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4 Killed In Cuba As Ike Heads For Havana

Hurricane Ike roared down Cuba's spine Monday and toward the island's densely populated capital of fragile historic buildings after ravaging homes and forcing 1.2 million people to evacuate. U.S. residents from Florida to Texas braced for Ike's next wallop.

Ike, which raked the Bahamas and worsened floods in Haiti that have killed at least 331 people, made landfall on eastern Cuba as a terrifying Category 3 hurricane, then weakened Monday as it ran along the length of the Caribbean's largest island.

Cuban state television reported Monday that Ike had killed four people - the first storm deaths on the island in the 2008 Atlantic hurricane season. Two men were killed in central Cuba while removing an antenna from a roof. On the island's east, a woman died when her house collapsed on her and a man was killed by a falling tree.

It was a Category 1 storm Monday afternoon, but forecasters expected it to strengthen again before hitting Louisiana or Texas this weekend.

CBS Early Show weather anchor Dave Price reported Ike was expected to make landfall on the Texas or Louisiana coasts on late Friday or early Saturday, depending on how quickly it beat its path across the Gulf.

Hurricane force winds were blowing within a 35-mile radius from the storm's center, and tropical storm force gusts could be felt as far away as 175 miles, added Price.

"This critter was angry, really angry," Delia Oliveras, 64, said in the central city of Camaguey. Winds tore the roof from the living room where her family was huddled, and they fled to a covered patio. "We have seen hurricanes, but never as big as this."

Cuba, which has carried out well-executed evacuations over the years, ordered 1.2 million people to seek safety with friends and relatives or at government shelters, state television reported. In Havana, where the hurricane was expected to unleash heavy winds and rain by Tuesday morning, evacuations began in earnest late Monday afternoon.

"I feel safe here, above all for my granddaughters who are the most important thing in my life," said Marta Molas, who evacuated with seven relatives from a marginal neighborhood. "They take good care of us, we have television and food. Right now we are watching TV to see where Ike is and when the electricity goes out we have a radio."

The government closed schools and government offices in the capital as people reinforced windows with wood, removed plants from balconies and formed long lines at bakeries. Along the seaside Malecon promenade where youths hang out at night, businesses were being shut down.

Nancy Nazal, who lives on the second floor of a high-rise apartment building overlooking the ocean, said authorities had told her to be prepared to evacuate - and she was: "The truth is, we are scared," she said.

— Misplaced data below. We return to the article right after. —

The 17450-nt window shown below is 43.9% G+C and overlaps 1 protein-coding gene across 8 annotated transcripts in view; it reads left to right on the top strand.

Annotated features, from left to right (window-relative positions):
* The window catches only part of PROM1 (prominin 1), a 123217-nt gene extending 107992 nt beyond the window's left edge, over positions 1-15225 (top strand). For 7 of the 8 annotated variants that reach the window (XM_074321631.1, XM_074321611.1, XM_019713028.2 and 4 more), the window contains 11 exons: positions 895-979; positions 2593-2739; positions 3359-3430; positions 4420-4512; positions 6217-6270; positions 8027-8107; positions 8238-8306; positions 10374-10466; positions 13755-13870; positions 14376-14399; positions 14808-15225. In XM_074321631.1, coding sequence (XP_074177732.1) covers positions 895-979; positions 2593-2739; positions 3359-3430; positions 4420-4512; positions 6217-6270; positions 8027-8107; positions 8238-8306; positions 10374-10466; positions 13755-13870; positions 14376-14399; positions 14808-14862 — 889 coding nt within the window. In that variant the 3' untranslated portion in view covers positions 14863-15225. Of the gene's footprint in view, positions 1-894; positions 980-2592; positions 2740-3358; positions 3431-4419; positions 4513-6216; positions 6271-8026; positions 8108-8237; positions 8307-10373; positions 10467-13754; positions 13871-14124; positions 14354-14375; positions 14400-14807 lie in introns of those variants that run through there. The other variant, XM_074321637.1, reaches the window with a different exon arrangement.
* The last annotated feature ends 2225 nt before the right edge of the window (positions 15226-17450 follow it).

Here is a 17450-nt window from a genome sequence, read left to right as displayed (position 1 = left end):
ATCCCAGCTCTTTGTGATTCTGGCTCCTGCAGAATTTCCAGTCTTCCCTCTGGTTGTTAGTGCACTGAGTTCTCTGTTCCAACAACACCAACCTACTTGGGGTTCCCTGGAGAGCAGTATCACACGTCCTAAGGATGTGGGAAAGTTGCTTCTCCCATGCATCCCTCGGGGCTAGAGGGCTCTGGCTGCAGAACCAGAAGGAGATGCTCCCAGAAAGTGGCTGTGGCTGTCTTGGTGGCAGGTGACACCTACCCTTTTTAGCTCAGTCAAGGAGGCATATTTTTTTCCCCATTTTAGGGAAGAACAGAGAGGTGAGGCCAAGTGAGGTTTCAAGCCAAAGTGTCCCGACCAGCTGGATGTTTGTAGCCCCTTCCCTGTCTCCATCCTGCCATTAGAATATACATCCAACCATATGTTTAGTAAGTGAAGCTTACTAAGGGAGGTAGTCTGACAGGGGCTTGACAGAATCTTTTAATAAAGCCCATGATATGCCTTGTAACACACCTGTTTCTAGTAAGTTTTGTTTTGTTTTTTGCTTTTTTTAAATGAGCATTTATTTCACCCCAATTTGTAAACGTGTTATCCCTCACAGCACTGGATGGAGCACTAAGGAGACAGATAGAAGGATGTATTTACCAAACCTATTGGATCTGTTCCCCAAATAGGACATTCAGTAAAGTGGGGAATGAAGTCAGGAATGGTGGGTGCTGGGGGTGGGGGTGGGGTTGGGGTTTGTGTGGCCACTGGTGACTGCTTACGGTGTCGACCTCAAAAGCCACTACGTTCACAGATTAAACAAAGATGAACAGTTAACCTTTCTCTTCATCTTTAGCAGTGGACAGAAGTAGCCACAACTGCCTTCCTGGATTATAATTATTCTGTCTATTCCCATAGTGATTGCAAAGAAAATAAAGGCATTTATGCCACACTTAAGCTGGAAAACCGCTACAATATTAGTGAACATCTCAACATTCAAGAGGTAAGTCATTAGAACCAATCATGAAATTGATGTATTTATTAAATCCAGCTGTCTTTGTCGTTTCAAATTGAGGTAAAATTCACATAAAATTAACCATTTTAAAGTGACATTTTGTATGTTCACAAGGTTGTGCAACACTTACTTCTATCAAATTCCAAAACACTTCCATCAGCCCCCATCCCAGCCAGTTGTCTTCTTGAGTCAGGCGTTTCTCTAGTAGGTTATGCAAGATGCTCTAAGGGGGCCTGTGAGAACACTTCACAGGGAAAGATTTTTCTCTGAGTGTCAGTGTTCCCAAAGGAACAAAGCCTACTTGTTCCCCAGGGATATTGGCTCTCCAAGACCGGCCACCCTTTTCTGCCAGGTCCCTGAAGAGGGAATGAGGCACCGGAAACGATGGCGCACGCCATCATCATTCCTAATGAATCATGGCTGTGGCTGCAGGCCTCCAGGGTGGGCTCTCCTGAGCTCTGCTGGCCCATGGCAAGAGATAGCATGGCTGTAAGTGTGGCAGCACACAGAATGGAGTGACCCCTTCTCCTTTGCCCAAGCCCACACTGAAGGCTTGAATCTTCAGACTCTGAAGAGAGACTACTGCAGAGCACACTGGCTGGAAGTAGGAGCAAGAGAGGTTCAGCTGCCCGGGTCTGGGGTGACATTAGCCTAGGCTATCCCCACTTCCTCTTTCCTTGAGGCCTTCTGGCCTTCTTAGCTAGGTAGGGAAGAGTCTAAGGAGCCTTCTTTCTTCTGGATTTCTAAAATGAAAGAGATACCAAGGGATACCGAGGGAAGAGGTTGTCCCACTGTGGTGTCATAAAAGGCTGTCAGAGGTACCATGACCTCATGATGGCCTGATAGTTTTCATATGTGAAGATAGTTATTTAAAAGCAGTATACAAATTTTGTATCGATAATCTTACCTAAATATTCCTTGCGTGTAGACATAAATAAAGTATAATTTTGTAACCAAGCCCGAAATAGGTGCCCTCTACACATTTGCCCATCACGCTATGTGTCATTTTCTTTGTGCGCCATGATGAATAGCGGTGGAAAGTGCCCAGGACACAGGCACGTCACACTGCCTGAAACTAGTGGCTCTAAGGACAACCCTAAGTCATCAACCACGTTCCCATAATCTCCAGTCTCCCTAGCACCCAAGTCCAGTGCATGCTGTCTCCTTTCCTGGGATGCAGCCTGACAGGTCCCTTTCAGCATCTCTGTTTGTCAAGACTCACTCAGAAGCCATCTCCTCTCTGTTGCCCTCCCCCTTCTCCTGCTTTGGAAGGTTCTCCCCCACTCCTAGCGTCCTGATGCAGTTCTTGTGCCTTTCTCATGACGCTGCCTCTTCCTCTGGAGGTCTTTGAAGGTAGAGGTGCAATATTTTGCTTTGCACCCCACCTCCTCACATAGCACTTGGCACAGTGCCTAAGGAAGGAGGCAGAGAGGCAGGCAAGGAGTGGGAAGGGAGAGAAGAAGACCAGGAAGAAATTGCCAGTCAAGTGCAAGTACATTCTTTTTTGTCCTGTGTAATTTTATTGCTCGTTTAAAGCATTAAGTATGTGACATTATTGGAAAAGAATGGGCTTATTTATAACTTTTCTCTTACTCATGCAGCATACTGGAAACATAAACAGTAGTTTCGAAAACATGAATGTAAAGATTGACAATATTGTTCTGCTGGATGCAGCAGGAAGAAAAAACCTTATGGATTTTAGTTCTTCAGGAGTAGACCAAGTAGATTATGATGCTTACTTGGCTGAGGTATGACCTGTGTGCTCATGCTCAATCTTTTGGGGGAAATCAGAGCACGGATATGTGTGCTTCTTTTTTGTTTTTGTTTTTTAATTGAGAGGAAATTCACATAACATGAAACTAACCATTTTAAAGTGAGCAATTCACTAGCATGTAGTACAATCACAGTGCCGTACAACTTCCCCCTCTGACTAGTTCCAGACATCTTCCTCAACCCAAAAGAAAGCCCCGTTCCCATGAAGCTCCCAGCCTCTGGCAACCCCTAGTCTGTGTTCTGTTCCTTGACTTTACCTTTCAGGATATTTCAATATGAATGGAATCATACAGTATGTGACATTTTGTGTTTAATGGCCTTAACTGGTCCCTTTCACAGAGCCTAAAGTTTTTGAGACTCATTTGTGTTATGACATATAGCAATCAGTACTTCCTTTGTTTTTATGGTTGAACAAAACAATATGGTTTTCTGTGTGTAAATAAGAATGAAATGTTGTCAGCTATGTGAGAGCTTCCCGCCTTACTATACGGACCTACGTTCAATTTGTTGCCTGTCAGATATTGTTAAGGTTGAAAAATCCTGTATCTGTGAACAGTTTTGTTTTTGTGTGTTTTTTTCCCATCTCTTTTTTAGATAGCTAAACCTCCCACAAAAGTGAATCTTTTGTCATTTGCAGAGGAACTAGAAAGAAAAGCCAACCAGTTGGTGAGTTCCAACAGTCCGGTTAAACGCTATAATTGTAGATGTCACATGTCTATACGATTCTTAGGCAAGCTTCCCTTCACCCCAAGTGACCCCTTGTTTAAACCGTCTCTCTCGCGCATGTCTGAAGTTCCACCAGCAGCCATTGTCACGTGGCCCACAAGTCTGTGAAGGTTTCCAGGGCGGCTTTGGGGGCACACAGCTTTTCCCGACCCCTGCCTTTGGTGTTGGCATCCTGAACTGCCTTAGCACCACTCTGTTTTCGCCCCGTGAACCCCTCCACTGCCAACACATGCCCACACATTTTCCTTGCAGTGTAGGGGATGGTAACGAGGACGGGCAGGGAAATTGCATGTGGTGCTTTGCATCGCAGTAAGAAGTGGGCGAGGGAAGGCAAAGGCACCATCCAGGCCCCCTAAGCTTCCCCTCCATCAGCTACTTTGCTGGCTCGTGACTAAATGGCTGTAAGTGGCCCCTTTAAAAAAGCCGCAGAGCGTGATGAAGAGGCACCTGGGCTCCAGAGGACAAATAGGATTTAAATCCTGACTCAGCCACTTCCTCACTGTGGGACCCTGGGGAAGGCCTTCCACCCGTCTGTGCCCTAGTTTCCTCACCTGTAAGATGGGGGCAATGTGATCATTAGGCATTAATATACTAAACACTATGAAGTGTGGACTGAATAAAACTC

Evacuations are not mandatory in Cuba except for pregnant women and small children. But in an authoritarian state, few people would think to ignore the government's advice - and state news media make an example of the few who pay the ultimate price when they fail to evacuate.

Gustav tore across western Cuba as a monstrous Category 4 hurricane on Aug. 30, damaging 100,000 homes and causing billions of dollars in damage. But no deaths were reported as a result of mandatory evacuations of at least 250,000 people.

Waves created by Ike crashed into five-story apartment buildings, hurling heavy spray over their rooftops, and winds that uprooted trees.

More than 1,000 homes were damaged, including 300 destroyed, when Ike first made landfall in Cuba in the easternmost coastal city of Baracoa, said Luis Torres, president of the Civil Defense Council in Guantanamo province.

Falling utility poles crushed cars parked along narrow streets in Camaguey and the roaring wind transformed buildings of stone and brick into piles of rubble. Colonial columns were toppled and the ornate sculptures on the roofs of centuries-old buildings were smashed in the city, a UNESCO world heritage site.

"I have never seen anything like it in my life. So much force is terrifying," said Olga Alvarez, 70, huddling in her Camaguey living room with her husband and teenage grandson. "We barely slept last night. It was just `boom, boom, boom."'

Much of eastern Cuba was without electricity and phone service was spotty. The road between Santiago and Guantanamo was cut when a reservoir overflowed.

By Monday afternoon, Ike had moved just offshore, giving it fuel to maintain its strength over Cuba, said Felix Garcia, a meteorologist at the National Hurricane Center in Miami.

"It's over warm waters," Garcia said. "It can definitely maintain its strength right now, and when it's out of Cuba it has the potential to become a lot stronger."

Ike had maximum sustained winds of 100 mph on Monday afternoon, and was centered 80 miles west of Camaguey. Cuban state television reported widespread rainfall of more than 4 inches, with more than 8 inches in some places.

State television said officials had taken measures to protect thousands of tourists at vulnerable seaside hotels, including about 10,000 foreigners at the Varadero resort, east of Havana.

A few street signs were toppled at the U.S. naval base at Guantanamo Bay in southeast Cuba and power went out temporarily in some residential areas, Navy Petty Officer 1st Class Robert Lamb said. But no injuries were reported, and the military said cells containing detainees - about 255 men suspected of links to the Taliban and al Qaeda - are hurricane-proof.

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